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Bridge Winners Profile for Phillip Martin

Phillip Martin
Phillip Martin
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Basic Information

Member Since
July 12, 2011
Last Seen
7 hours ago
Member Type
Bridge Writer
about me

Phillip Martin lives in Scarsdale, New York. He is the Chief Technology Officer for Gargoyle Strategic Investments in Englewood, New Jersey. He is also a composer, currently serving as Composer-in-Residence for Hartford Opera Theater. While he retired from tournament play some twenty years ago to pursue other interests, he has remained active in bridge as a writer, contributing occasional articles to The Bridge World and Bridge Today and publishing a bridge blog, The Gargoyle Chronicles.

United States of America

Bridge Information

BBO Username
ACBL Ranking
Diamond Life Master
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Michael Moschella's bidding problem: AQ AKT98532 --- AQ5
Even if you do get a second chance, a delayed action will show primary spades. If, for example, the auction goes 1-P-1-P/2-P-P-4, partner will play you for something like 6-6 in the majors. The only way to say you are serious about hearts and only ...
Michael Moschella's bidding problem: AQ AKT98532 --- AQ5
You mean on the next board, after you defend 1 on this one?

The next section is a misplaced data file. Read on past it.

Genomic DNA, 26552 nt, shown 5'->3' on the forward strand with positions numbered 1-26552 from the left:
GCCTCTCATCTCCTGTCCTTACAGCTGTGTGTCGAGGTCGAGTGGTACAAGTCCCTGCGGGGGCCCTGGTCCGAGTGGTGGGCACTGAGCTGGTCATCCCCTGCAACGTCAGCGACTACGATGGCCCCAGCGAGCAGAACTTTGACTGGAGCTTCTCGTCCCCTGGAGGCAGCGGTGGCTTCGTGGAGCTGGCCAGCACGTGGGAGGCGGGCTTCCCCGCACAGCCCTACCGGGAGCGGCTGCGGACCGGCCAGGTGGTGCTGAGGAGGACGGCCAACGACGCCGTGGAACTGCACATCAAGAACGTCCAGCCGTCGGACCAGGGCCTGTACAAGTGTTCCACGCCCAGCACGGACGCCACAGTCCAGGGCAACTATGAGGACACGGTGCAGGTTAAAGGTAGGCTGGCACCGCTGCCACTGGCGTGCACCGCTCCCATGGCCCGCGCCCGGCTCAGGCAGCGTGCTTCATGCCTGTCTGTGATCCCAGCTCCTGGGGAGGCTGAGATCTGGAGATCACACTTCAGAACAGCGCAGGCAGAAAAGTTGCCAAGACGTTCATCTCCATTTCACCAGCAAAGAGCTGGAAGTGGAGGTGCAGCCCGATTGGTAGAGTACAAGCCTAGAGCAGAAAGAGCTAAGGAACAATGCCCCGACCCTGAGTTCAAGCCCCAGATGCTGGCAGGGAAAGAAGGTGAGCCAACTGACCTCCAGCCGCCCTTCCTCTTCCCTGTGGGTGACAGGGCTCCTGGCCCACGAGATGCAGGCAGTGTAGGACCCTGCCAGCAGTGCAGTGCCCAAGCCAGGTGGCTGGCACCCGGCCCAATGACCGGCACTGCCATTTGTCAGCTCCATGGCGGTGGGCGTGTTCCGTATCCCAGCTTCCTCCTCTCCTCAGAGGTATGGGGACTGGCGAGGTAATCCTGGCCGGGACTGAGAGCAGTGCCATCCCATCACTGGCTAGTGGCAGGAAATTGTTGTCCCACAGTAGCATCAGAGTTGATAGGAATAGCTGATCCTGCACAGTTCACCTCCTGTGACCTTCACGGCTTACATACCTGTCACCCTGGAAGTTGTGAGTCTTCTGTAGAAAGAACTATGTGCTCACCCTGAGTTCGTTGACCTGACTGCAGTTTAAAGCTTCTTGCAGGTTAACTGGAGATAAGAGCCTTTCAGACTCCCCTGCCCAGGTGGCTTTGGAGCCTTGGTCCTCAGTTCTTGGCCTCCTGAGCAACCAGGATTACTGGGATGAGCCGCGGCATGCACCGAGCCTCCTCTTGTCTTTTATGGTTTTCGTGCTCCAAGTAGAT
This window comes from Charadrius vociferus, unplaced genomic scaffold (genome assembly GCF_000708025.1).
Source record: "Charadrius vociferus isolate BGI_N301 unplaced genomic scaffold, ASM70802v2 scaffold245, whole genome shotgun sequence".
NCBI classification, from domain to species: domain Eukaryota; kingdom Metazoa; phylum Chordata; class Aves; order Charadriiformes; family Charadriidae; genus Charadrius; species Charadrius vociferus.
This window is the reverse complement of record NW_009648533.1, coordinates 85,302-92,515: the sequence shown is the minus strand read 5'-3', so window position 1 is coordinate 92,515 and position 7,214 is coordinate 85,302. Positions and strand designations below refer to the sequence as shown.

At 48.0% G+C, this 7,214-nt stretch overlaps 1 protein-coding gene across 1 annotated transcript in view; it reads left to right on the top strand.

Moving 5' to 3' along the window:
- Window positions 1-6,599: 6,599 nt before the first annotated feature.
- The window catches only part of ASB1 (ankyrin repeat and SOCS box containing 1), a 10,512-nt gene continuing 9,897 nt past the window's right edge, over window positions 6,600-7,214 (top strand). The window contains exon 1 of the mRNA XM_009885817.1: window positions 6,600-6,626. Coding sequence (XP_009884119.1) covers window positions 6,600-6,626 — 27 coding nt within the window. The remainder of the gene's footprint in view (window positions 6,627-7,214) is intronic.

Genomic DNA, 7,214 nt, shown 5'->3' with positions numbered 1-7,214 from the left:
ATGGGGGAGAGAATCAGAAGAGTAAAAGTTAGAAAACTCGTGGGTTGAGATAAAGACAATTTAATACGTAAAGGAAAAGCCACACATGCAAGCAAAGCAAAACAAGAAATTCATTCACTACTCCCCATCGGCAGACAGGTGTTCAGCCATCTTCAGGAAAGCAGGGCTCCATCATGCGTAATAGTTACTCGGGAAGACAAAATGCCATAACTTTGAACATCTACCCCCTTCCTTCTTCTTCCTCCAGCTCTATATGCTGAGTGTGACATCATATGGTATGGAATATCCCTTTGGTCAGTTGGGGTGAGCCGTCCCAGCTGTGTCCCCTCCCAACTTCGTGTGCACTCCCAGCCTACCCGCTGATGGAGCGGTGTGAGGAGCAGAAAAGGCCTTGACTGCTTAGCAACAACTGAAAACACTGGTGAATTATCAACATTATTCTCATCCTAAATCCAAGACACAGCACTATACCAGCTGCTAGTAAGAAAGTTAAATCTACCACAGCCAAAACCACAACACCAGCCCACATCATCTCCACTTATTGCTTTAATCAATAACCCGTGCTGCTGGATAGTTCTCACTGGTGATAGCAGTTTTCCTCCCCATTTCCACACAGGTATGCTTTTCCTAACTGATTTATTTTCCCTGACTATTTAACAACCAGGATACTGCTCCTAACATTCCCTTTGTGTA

Gerben Dirksen's bidding problem: 7 K6432 2 KJT864
I like to keep the auction low when partner makes a take-out double and I have a singleton in their suit. Partner usually has a strong, offshape double and will appreciate the opportunity to describe his hand. So I'll start with 2. I think there is virtually no ...
For those of a certain age
If I had a choice, I would prefer the new scoring had gone into affect a few years earlier. I lost the Blue Ribbon Pairs in Lancaster by failing to find a sacrifice in 7NT.
Andy Caranicas's lead problem: A3 9653 K82 T632
Agree. If I lead a high heart, partner might expect the same hand with the K instead of the K.
What does this 3!s bid mean
That works if partner happens to bid 3NT. But if he doesn't, you don't get a chance to clarify.
What does this 3!s bid mean
Whichever of 1, 2, or 3 your partnership chooses, it needs to pick one. I don't see how you can play this as ambiguous. Since there is no opportunity to clarify, if it's ambiguous, the bid is worthless.
Jenish Shah's bidding problem: KJ2 Q8 Q742 J954
I make the same call I would make without that narrative—or with any other narrative in its place.
Thomas Berg's bidding problem: AQT75 A62 Q6 QT8
Pass. Rivera's rule.
What would you have done?
What would the player's memo say exactly? This player bid his hand more conservatively than I would?

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